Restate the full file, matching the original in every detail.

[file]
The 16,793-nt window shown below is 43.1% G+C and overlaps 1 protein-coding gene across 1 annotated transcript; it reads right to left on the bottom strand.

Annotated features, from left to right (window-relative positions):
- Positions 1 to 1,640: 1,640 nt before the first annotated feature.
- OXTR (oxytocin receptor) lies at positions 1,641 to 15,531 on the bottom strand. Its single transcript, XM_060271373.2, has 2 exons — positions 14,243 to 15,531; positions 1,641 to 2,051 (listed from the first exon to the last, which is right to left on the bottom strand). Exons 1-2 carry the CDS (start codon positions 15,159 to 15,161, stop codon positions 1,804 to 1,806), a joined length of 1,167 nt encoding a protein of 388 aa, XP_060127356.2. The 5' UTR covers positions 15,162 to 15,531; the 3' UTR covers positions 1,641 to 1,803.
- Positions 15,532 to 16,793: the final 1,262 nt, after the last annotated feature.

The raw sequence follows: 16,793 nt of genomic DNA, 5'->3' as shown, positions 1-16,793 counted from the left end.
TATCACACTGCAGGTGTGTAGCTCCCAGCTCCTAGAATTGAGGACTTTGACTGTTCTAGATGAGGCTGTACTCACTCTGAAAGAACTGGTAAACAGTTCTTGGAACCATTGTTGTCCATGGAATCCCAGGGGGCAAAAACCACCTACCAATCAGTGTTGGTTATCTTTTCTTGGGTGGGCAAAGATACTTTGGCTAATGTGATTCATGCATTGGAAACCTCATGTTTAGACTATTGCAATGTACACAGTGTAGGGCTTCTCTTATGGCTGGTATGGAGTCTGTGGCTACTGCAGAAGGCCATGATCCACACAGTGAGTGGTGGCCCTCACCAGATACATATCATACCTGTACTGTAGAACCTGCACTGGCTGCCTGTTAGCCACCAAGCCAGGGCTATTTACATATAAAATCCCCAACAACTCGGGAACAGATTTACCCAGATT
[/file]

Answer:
The 16,793-nt window shown below is 43.1% G+C and overlaps 1 protein-coding gene across 1 annotated transcript; it reads right to left on the bottom strand.

Annotated features, from left to right (window-relative positions):
- Positions 1 to 1,640: 1,640 nt before the first annotated feature.
- OXTR (oxytocin receptor) lies at positions 1,641 to 15,531 on the bottom strand. Its single transcript, XM_060271373.2, has 2 exons — positions 14,243 to 15,531; positions 1,641 to 2,051 (listed from the first exon to the last, which is right to left on the bottom strand). Exons 1-2 carry the CDS (start codon positions 15,159 to 15,161, stop codon positions 1,804 to 1,806), a joined length of 1,167 nt encoding a protein of 388 aa, XP_060127356.2. The 5' UTR covers positions 15,162 to 15,531; the 3' UTR covers positions 1,641 to 1,803.
- Positions 15,532 to 16,793: the final 1,262 nt, after the last annotated feature.

The raw sequence follows: 16,793 nt of genomic DNA, 5'->3' as shown, positions 1-16,793 counted from the left end.
TATCACACTGCAGGTGTGTAGCTCCCAGCTCCTAGAATTGAGGACTTTGACTGTTCTAGATGAGGCTGTACTCACTCTGAAAGAACTGGTAAACAGTTCTTGGAACCATTGTTGTCCATGGAATCCCAGGGGGCAAAAACCACCTACCAATCAGTGTTGGTTATCTTTTCTTGGGTGGGCAAAGATACTTTGGCTAATGTGATTCATGCATTGGAAACCTCATGTTTAGACTATTGCAATGTACACAGTGTAGGGCTTCTCTTATGGCTGGTATGGAGTCTGTGGCTACTGCAGAAGGCCATGATCCACACAGTGAGTGGTGGCCCTCACCAGATACATATCATACCTGTACTGTAGAACCTGCACTGGCTGCCTGTTAGCCACCAAGCCAGGGCTATTTACATATAAAATCCCCAACAACTCGGGAACAGATTTACCCAGATT